And I’ve been thinking about this in the wake of this awesome article at The Millions and this crappy article at the NYT. Both deal with this notion of separating books – whether by gender or by age. When we balkanize books, when we divide them, sort them, put labels on them – we are implicitly telling readers:
This book is not for you.
This book is not appropriate for you.
Go away and come back when you are older. Or when you have turned into a girl. Or transformed into a boy.
Bollocks, I say.
When I was in seventh grade, I read The Grapes of Wrath. It politicized me, galvanized me. It was the first time that I understood that money was power and that power corrupts. There is also sex in it. And desperation. And despair. Was it inappropriate for a twelve year old?
I defy anyone to tell me that it was.
When I was a little bit younger than that, I read Call it Courage. Is it a “boy” book? I certainly see it now on lists of “boy” books. Was I channelling my inner boy when I read it (or, for that matter, my inner Polynesian)? Was I less of a girl because I read it and loved it?
Right now, as we speak, Ella is reading Kelly Link’s Stranger Things Happen. I’m pretty sure there’s some sex in it. I’m pretty sure there’s some violence. I’m pretty sure there’s some bad words. But I’m absolutely sure that what she will carry away from that book will have nothing to do with sex, violence or cursing. What she will carry away from that book will be something larger, richer, and ultimately more pure. When she reads, she inhabits the world that the writer designs and that she herself builds. When she reads, she makes the world new again.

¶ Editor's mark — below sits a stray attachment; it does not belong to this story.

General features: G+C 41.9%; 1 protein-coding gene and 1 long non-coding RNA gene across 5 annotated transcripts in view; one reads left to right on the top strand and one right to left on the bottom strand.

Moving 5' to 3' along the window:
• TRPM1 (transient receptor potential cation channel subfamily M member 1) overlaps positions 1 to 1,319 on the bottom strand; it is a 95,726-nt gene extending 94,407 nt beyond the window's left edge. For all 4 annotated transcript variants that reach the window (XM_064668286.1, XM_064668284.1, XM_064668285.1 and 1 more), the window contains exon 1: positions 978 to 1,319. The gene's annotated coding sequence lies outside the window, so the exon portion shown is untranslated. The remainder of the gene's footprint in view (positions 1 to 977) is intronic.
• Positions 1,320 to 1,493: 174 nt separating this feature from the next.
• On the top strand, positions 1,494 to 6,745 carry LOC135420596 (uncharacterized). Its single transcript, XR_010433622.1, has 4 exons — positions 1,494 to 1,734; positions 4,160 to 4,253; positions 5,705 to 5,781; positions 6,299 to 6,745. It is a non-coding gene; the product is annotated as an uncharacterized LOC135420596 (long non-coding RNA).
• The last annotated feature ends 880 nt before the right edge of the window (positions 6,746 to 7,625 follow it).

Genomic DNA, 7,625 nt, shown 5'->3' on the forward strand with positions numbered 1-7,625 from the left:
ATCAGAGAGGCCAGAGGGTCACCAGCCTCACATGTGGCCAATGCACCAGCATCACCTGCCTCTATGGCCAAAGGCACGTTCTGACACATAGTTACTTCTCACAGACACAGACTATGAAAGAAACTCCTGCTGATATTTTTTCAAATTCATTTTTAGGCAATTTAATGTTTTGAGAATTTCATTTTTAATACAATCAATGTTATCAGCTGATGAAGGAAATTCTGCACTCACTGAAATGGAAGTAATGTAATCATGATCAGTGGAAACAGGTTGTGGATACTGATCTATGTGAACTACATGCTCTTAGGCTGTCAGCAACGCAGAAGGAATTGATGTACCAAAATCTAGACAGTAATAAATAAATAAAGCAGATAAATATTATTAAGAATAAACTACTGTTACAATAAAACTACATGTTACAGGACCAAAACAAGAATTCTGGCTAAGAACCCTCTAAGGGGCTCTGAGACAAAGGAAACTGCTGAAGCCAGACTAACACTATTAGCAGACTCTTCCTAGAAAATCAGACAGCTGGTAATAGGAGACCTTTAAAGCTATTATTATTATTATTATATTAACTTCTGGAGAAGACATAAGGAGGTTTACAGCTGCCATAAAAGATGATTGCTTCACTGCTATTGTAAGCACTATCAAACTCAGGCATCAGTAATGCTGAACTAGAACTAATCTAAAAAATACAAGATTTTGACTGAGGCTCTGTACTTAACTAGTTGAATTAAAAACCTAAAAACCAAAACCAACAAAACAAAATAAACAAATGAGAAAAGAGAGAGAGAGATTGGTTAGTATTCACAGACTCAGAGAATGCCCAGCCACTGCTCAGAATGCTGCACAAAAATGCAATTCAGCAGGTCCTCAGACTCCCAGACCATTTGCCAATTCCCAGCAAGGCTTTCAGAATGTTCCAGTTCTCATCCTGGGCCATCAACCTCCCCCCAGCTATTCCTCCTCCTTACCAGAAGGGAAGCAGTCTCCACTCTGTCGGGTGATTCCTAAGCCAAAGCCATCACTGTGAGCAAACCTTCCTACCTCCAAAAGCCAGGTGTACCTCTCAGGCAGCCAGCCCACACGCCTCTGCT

This is why I do not limit. This is why I do not worry about appropriateness. This is why I trust my child. And this is why we talk about the books we read. The conversation matters, the connection matters, and the re-hash matters. It all matters.
Here’s a thing I know for sure: the reason why we read, the reason why we engage in stories, is to remind ourselves that we are more than ourselves. That we are part of a larger human family. That we, indeed, have souls. When we read we connect ourselves to other cultures, other times, other genders. We remind ourselves that human experience is fluid and changeable and wild. We remind ourselves that every man, woman and child on this earth – no matter how wicked in their actions – is worthy of compassion, worthy of empathy, worthy of redemption, worthy of love.
The reading and telling and listening of stories is the one uniquely human thing about us. It is our birthright. And I’ll be damned if I’m going to put any limits on it. Screw appropriateness. Now, where did I leave that book…..